Qian Jiang, Abhishek Deshpande, and Abhijit Dasgupta
CALCE, Center for Advanced Life Cycle Engineering, Department of Mechanical Engineering, University of Maryland, College Park, Maryland 20740, USA
Lead-free electronic interconnections made of Sn-rich solder alloys usually contain only a few highly anisotropic grains, rendering their overall thermomechanical behavior highly dependent on each crystal’s morphology and orientation. Miniaturization and heterogeneous integration will further reduce the length-scale of interconnections and exacerbate this piece-to-piece variation among different solder joints.
The objective of this paper is to predict the elastic response and intergranular stresses in coarse-grained SAC (SnAgCu) solder joints, starting with orientation sensitive anisotropic predictive models of the elastic behavior of single crystals. The properties of the single crystal are, in turn, predicted by a multi-scale method, where each grain is modeled as a collection of Sn dendrites embedded in a eutectic Sn-Ag matrix. The eutectic phase, in turn, is modeled as an effective homogenized composite material consisting of nano-scale Ag3Sn particles embedded in a highly anisotropic tin matrix. All homogenization for prediction of single-crystal elastic properties is based on composite micromechanics, using Eshelby’s method and Mori–Tanaka homogenization.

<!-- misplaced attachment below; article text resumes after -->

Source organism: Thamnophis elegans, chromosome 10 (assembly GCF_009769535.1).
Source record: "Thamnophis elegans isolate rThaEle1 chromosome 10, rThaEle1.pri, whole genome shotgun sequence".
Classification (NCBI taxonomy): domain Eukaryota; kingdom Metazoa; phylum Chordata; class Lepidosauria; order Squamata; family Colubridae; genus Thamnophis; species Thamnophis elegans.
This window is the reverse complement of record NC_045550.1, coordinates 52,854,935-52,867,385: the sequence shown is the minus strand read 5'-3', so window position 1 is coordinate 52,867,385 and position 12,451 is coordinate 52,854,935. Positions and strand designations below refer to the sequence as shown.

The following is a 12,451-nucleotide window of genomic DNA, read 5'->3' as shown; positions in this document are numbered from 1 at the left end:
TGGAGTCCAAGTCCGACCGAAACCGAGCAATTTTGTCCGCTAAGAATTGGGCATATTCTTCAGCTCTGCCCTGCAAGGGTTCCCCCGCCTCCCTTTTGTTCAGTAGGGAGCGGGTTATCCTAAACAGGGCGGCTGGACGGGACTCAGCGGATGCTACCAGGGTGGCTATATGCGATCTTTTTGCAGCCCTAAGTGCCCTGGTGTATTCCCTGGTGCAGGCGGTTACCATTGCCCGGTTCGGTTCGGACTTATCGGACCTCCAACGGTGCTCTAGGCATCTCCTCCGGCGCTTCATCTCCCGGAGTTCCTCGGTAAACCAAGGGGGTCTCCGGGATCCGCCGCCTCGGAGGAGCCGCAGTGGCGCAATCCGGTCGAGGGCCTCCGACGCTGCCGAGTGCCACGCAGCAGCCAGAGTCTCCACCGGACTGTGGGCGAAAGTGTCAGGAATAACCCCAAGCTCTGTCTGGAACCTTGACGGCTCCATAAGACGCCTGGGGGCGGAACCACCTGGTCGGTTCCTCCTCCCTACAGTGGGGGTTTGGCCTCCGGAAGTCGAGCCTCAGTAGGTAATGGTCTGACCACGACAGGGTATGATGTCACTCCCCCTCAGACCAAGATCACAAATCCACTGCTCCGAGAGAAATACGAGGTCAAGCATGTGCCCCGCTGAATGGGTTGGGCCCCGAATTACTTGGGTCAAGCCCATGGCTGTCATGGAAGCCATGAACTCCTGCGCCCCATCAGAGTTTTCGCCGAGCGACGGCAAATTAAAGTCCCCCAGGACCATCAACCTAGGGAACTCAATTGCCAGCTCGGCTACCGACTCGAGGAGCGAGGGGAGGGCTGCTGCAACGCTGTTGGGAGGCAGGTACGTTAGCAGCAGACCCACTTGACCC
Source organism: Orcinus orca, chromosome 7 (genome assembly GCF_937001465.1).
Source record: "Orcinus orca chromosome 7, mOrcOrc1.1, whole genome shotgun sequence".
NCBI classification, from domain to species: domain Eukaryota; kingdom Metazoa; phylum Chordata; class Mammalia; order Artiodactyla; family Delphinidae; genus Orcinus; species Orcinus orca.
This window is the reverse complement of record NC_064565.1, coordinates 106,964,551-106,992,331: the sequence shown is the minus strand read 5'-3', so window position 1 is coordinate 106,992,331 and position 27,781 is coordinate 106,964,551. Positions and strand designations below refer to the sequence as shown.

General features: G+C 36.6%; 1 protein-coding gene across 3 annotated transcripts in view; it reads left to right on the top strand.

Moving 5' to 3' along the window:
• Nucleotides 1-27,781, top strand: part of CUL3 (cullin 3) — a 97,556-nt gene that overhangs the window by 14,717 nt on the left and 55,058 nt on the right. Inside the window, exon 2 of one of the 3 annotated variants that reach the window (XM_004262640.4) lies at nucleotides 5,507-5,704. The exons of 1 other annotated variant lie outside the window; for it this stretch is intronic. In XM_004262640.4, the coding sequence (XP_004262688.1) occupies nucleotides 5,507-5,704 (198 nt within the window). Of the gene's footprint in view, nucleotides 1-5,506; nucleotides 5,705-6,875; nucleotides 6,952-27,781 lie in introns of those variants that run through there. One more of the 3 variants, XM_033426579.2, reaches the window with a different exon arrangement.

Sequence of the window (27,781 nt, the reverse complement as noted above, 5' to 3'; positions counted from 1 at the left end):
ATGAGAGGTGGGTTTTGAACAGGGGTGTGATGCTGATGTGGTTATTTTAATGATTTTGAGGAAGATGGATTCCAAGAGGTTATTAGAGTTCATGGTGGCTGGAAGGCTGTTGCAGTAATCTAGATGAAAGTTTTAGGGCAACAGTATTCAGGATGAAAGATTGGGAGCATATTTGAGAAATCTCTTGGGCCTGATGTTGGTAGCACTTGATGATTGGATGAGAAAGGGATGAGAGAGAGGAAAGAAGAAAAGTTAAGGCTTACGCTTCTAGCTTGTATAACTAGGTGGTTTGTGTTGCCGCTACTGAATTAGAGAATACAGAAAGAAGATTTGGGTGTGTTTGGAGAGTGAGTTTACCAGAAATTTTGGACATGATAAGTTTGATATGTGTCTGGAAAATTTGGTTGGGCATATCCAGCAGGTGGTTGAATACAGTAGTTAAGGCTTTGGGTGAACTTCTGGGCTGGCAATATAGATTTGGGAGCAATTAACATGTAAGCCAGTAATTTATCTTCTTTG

Elastic response of a few-grained solder joints is then numerically predicted from the anisotropic behavior of the single crystal, by explicitly modeling the grain morphology in finite element analysis (FEA). Stress distributions along grain boundaries are simulated and analyzed in terms of the misorientation angle between neighboring grains. The mismatch in von Mises stress along the boundaries varies up to 55% for grain structures considered here. This multi-scale predictive modeling approach is explicitly sensitive to microstructural features such as the morphology of: (1) the intermetallic compound (IMC) reinforcements in the eutectic phase; (2) dendrites; and (3) grains. Thus, this modeling approach is ideally suited for: (1) parametric studies of the effect of microstructural tailoring on solder joint thermo-mechanical behavior and (2) examining the effects of microstructural evolution caused by static and cyclic thermo-mechanical aging.
This work forms the starting point for future development of microstructurally based anisotropic models of crystal-scale inelastic behavior.